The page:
Business: An Evolving Model

As our third year is coming to a close, I want to share the concepts and principles that we applied into the creation of Black Wing Shoes. This will be a series of topics which will tell the back story of my personal experiences which eventually led to Black Wing. It is not exclusively about shoes since most of the concepts actually revolve around socioeconomic and basic business sense. In writing this series, I am hoping that the stories and topics discussed will help others who are wanting to start their own small scale business endeavors or help in growing the Marikina shoe industry.

I remember saying that one of the goals is to propagate the business model in order to hopefully plant the seeds that will revive the Marikina shoe industry; not for big business, but for shoemakers and people who enjoy shoes. As I tell most of our clients who are curious about our story, Black Wing is a personal experiment which started brewing a little over 15 years ago without me even knowing it. I remember asking myself why Marikina has not been able to mount a successful counter to imports given that enough time has passed since imports have began to dominate the market. I was still a student back then and was more concerned about the money/business side than the socioeconomic impact. I remember predicting, though I missed by a few years, that the informal footwear sector which comprises the majority of the local footwear industry will decline in influence by 2007. That time, though unaware, my constant observation of the informal footwear sector contributed to forming the foundation that will eventually lead to what Black Wing is today.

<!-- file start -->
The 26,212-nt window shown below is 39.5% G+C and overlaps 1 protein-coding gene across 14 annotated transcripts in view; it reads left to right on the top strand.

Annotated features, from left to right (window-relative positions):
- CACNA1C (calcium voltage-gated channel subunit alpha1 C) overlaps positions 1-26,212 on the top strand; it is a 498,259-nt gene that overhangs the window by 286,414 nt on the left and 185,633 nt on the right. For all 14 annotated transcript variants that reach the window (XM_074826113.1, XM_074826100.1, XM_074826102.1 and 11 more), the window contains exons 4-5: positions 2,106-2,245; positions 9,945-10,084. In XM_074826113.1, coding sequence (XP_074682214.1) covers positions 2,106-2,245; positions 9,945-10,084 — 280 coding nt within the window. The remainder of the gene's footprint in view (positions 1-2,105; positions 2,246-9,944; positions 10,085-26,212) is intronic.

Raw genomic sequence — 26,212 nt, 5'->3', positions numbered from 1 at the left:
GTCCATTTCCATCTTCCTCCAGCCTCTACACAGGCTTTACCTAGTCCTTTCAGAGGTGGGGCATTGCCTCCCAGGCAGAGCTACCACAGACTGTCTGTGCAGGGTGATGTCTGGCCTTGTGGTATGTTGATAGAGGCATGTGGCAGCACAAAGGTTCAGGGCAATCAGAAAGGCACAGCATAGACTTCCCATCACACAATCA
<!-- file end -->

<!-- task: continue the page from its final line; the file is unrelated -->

As times change, so must businesses in order to keep up. Some businesses are more resilient to change than others but that is only for products with high demand but limited supply. The decline in the informal footwear industry was due to a shift in the behavior of the consumers themselves as well as the development of the markets. This can actually be broken down in stages of progression and development which directed on how the business model evolved until it was implemented last 2013.

Model 1: Mass Production Entry Level Wholesale Sandals

During the early stages of observation, my focus was solely on the money making aspect of the industry. Mass production using cheap labor via the piece rate system and acting as a middleman between the backyard manufacturers and retail channels. The labor cost to produce one dozen sandals back then was around Php80.00 using the piece rate system. The wholesale rate would be around Php720.00 per dozen and would retail for Php75 to Php100 per pair at the local markets and bazaars. Under this business model, the fixed profit per dozen is around Php80 to Php100. Not a lot by itself but considering that with proper planning and marketing, a small scale manufacturer can produce and sell around 100 to 150 dozen pairs a week.

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I remember going to Marikina at 3AM when I was in college in order to pick up stocks and deliver them to Baclaran by 5AM and rushing back to university for my 7:15AM class during my senior year. I was a middleman then and was selling roughly 100 dozen pairs a month, which was more than enough at the time to cover for my daily needs as a student. I remember my first successful original concept was the fish shaped sandals which came out around 2002 – 2003. It sparked a short trend where various shapes of objects as sandals were being sold in the market.